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Sesame,1 pounded and taken in wine, arrests vomiting: it is applied also topically to inflammations of the ears, and burns. It has a similar effect even while in the blade: and in that state, a decoction of it in wine is used as a liniment for the eyes. As an alignment it is injurious to the stomach, and imparts a bad odour to the breath. It is an antidote to the bite of the spotted lizard, and heals the cancerous sore known as "cacoethes."2 The oil made from it, as already3 mentioned, is good for the ears.

Sesamoïdes4 owes its name to its resemblance to sesame; the grain5 of it, however, is bitter, and the leaf more diminutive: it is found growing in sandy soils. Taken in water, it carries off bile, and, with the seed, a liniment is made for erysipelas: it disperses inflamed swellings also. Besides this, there is another6 sesamoïdes, which grows at Anticyra, and, for that reason, is known by some as "anticyricon." In other respects, it is similar to the plant erigeron, of which we shall have to speak7 on a future occasion; but the seed of it is like that of sesame. It is given in sweet wine as an evacuant, in doses of a pinch in three fingers, mixed with an obolus and a half of white hellebore; this preparation being employed principally as a purgative, in cases of insanity, melancholy, epilepsy, and gout. Taken alone, in doses of one drachma, it purges by stool.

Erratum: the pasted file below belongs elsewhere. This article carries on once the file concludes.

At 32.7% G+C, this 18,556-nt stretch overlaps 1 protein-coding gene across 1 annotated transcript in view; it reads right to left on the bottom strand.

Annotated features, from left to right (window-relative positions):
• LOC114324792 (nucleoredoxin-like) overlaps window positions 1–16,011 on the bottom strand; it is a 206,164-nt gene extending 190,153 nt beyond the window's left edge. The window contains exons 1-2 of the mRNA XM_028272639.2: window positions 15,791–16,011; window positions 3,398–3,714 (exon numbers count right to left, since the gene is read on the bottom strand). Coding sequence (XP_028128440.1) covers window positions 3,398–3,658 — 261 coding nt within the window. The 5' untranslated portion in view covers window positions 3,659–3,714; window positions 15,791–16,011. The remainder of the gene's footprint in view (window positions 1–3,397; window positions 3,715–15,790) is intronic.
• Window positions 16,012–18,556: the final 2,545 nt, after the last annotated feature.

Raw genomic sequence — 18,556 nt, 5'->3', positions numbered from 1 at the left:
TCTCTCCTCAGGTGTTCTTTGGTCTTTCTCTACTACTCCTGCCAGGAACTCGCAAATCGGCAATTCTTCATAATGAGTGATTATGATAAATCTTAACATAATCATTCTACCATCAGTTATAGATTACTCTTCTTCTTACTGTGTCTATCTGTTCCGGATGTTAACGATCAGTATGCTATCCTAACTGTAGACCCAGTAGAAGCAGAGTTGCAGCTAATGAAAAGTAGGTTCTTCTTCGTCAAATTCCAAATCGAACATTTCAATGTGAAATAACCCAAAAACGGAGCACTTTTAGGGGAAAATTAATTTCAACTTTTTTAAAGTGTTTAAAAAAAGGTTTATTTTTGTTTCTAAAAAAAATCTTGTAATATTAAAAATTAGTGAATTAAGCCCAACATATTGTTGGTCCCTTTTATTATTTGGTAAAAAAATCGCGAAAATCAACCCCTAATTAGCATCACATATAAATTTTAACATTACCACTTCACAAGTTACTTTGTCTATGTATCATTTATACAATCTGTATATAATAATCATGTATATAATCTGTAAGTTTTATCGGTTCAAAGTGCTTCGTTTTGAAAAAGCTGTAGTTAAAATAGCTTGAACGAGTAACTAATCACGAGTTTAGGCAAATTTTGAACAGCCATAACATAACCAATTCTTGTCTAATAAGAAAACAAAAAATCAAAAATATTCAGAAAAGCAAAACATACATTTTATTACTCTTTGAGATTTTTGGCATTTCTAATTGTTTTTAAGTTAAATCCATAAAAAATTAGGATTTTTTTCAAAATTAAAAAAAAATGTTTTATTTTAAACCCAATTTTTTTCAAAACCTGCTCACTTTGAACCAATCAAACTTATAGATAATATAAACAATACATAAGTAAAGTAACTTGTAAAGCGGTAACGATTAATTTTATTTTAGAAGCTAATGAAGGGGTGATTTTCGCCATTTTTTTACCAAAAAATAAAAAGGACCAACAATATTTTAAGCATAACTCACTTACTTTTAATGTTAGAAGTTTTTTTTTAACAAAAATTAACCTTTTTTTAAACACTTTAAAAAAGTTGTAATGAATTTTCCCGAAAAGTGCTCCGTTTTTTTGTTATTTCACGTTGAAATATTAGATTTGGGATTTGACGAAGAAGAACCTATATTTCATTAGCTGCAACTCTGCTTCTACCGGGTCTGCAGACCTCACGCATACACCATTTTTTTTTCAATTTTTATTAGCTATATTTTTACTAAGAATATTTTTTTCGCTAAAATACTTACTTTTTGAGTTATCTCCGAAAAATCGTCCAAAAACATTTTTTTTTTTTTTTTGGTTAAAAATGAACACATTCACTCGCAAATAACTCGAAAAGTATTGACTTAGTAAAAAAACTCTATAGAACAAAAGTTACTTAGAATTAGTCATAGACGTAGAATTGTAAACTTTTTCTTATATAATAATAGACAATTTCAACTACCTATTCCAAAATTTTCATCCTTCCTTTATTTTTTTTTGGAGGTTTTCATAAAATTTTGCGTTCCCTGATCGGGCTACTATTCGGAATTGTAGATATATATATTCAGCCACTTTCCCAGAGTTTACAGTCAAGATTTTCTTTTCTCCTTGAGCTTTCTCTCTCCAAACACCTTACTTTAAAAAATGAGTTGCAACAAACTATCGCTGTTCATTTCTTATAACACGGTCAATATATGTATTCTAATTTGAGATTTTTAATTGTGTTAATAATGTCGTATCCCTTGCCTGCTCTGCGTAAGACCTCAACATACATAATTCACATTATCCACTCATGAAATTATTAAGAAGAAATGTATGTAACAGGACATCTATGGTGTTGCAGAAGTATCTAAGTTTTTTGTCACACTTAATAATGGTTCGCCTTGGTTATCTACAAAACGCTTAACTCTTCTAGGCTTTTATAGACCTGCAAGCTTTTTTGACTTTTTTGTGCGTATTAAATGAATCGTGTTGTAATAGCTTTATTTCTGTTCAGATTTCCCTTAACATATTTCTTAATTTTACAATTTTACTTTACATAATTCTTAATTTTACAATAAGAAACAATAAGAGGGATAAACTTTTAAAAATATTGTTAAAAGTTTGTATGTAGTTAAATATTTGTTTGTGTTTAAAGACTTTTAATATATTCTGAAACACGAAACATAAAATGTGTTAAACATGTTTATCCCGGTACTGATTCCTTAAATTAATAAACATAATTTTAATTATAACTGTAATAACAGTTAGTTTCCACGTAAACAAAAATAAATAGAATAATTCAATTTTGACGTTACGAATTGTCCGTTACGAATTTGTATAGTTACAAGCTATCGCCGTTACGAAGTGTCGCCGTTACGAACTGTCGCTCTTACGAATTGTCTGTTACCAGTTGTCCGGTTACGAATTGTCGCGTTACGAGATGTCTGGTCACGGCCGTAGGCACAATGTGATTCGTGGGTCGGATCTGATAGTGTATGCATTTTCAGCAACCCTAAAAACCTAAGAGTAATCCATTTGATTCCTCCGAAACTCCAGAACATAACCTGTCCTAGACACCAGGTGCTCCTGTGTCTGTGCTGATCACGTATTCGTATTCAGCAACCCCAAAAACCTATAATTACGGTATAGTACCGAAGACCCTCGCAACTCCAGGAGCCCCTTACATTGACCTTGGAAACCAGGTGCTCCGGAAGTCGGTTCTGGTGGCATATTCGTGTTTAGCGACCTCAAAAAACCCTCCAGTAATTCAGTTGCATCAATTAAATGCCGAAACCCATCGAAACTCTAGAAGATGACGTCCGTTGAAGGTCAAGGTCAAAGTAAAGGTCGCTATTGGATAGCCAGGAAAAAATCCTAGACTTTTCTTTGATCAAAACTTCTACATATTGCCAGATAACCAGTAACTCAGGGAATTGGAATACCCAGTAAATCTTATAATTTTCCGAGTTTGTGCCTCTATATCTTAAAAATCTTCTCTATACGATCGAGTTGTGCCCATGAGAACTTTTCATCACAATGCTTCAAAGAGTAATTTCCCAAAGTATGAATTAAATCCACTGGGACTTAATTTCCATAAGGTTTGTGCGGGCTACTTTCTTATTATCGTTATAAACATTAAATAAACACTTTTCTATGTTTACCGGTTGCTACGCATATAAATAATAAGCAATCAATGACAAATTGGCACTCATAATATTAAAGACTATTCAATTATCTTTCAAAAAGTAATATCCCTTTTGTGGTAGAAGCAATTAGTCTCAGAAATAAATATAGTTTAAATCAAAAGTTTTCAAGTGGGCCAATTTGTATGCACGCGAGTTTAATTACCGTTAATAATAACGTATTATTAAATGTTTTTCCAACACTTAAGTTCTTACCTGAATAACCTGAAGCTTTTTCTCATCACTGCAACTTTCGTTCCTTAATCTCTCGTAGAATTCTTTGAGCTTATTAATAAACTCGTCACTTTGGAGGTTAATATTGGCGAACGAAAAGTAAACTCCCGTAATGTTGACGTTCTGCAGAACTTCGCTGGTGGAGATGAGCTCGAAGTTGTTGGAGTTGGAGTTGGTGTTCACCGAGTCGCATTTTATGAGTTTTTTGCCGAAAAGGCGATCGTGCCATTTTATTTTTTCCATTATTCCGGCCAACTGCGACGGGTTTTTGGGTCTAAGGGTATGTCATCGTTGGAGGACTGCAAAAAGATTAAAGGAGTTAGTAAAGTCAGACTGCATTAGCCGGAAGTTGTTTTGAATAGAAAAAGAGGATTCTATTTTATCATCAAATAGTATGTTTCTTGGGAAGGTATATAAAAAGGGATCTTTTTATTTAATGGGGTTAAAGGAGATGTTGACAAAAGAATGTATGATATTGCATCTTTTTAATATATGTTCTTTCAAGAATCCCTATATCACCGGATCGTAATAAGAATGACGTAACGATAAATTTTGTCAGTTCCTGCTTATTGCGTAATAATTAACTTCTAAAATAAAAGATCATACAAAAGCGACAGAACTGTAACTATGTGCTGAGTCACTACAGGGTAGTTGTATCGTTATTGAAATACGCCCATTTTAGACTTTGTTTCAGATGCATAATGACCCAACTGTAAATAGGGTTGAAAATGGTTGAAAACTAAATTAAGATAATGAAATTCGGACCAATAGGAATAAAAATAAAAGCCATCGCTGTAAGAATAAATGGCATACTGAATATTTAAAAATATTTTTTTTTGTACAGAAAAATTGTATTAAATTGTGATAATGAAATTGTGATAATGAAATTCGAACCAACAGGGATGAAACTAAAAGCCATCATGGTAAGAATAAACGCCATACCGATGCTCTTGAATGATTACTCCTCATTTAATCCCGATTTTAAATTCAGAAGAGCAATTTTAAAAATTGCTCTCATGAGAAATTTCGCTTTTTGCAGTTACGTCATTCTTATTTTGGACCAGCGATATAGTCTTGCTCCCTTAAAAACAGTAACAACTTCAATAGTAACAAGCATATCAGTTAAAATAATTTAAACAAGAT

1 See B. xviii. c. 22. It is still used in medicine in Egypt, and as a cosmetic.

2 Or "bad habit."

3 In B. xv. c. 7. See also B. xxiii. c. 49. Fée thinks it not unlikely that oil of sesame might have this effect. The people of Egypt still look upon this grain as an antophthalmic, but, as Fée says, without any good reason.

4 "Like sesame."

5 Sprengel has identified this plant, the "smaller" Sesamoides of Dioscorides, with the Astragalus sesameus of Linnæus, or else with the Reseda canescens. Other naturalists have mentioned the Catananche cærulca of Linnæus, the Passerina hirsuta of Linnæus, and the Passerina polygalæ- ofolia of Lapeyrouse. Fée is of opinion that it has not been identified.

6 Altogether a different plant; Spruengel identifies it with the Reseda Mediterranea, hut Fée dissents from that opinion, and is inclined to agree with the opinion of Dalechamps, that it is the Daphne Tartonraira of Linnæus, which is a strong purgative.

7 In B. xxv. c. 106.

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